Infrared Astronomy Takes Off
The first cooled telescopes were those placed on rockets which could observe the sky for several minutes before reentry. The first infrared all sky map resulted from a series of rocket flights by the Air Force Cambridge Research Laboratory. This project, called Hi Star, surveyed the cosmos at wavelengths of 4, 10 and 20 microns. Although the total observation time accumulated by these flights was only about 30 minutes, they successfully detected 2363 reliable infrared sources which were published in the AFCRL Infrared Sky Survey. About 70% of these sources matched sources found by the Mount Wilson 2.2 micron survey. Rockets also found bright infrared emission from HII regions (regions of ionized hydrogen) and the center of our galaxy.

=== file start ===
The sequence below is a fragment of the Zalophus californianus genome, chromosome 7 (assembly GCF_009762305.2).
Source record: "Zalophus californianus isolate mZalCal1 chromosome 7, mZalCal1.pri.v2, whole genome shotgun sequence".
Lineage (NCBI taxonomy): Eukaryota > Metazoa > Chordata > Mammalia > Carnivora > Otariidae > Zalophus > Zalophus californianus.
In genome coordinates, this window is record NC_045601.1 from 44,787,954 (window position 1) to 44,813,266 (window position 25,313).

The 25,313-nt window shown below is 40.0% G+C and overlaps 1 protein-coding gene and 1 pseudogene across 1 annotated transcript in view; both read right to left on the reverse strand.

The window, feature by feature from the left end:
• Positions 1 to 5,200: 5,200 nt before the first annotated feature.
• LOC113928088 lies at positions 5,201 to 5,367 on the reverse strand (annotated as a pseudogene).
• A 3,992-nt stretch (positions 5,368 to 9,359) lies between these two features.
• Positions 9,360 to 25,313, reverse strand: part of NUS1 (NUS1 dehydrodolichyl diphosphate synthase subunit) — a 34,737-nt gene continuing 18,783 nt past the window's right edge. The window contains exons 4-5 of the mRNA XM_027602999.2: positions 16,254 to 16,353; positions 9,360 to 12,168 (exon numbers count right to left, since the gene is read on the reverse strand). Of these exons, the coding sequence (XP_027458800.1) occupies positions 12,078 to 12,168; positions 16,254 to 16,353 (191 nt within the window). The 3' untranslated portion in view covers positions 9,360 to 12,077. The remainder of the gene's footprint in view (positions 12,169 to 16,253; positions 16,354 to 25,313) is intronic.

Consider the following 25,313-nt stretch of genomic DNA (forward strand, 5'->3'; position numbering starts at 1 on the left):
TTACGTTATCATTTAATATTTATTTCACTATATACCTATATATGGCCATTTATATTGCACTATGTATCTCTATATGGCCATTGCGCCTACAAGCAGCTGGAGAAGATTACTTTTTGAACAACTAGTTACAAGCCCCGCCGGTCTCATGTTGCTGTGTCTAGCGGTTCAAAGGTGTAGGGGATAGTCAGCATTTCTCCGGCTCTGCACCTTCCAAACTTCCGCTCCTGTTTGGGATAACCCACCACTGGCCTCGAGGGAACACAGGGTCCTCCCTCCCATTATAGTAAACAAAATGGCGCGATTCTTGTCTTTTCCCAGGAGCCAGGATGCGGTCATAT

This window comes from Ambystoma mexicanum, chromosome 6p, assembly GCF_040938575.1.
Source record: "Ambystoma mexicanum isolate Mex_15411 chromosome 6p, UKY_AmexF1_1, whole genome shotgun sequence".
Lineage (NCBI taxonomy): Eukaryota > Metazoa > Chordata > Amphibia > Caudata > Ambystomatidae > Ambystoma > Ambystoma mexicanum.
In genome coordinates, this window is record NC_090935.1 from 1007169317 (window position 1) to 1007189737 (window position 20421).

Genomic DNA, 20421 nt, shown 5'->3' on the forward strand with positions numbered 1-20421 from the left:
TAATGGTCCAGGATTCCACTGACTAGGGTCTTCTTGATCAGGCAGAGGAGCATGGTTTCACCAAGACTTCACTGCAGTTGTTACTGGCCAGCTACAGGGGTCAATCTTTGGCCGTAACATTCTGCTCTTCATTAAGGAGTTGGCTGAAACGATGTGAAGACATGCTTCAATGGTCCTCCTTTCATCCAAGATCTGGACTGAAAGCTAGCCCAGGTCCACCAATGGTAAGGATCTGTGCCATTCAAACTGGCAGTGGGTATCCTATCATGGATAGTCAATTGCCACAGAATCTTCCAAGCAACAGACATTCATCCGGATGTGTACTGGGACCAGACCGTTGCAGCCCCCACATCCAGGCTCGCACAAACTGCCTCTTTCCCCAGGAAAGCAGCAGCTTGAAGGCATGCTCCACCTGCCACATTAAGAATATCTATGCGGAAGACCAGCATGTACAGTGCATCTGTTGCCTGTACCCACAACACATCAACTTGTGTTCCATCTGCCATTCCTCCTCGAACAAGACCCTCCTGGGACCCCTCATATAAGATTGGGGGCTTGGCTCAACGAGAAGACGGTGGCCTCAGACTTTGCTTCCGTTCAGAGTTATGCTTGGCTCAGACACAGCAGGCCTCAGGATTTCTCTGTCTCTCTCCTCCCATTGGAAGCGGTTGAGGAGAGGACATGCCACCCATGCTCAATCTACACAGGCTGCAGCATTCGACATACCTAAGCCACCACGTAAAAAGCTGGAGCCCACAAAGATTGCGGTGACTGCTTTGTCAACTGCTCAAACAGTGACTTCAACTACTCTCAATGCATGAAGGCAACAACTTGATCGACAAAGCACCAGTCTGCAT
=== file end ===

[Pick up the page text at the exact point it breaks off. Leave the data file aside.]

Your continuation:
|Helium filled, mylar balloons have carried infrared telescopes up to altitudes as high as 25 miles. In 1963, a germanium bolometer was attached to a balloon to make infrared observations of Mars. Beginning in 1966, the Goddard Institute of Space Sciences used balloons to survey the sky at 100 microns. Their program led to the discovery of about 120 bright infrared sources near the plane of our galaxy.|
Infrared telescopes onboard aircraft such as the Kuiper Airborne Observatory were used to discover the rings of Uranus in 1977. The KAO has been used to gather infrared astronomical data for over 20 years and can fly at an altitude of 41,000 feet which is above 99 percent of the Earth's water vapor. In addition to being able to study additional infrared wavelengths, airborne observatories can detect fainter infrared objects which cannot be observed well from the ground (such as interstellar clouds).
Plans are being made by NASA for a new airborne observatory. SOFIA - The Stratospheric Observatory For Infrared Astronomy will be an optical/infrared/sub-millimeter telescope mounted in a Boeing 747 and is expected to be fully operational by the year 2004.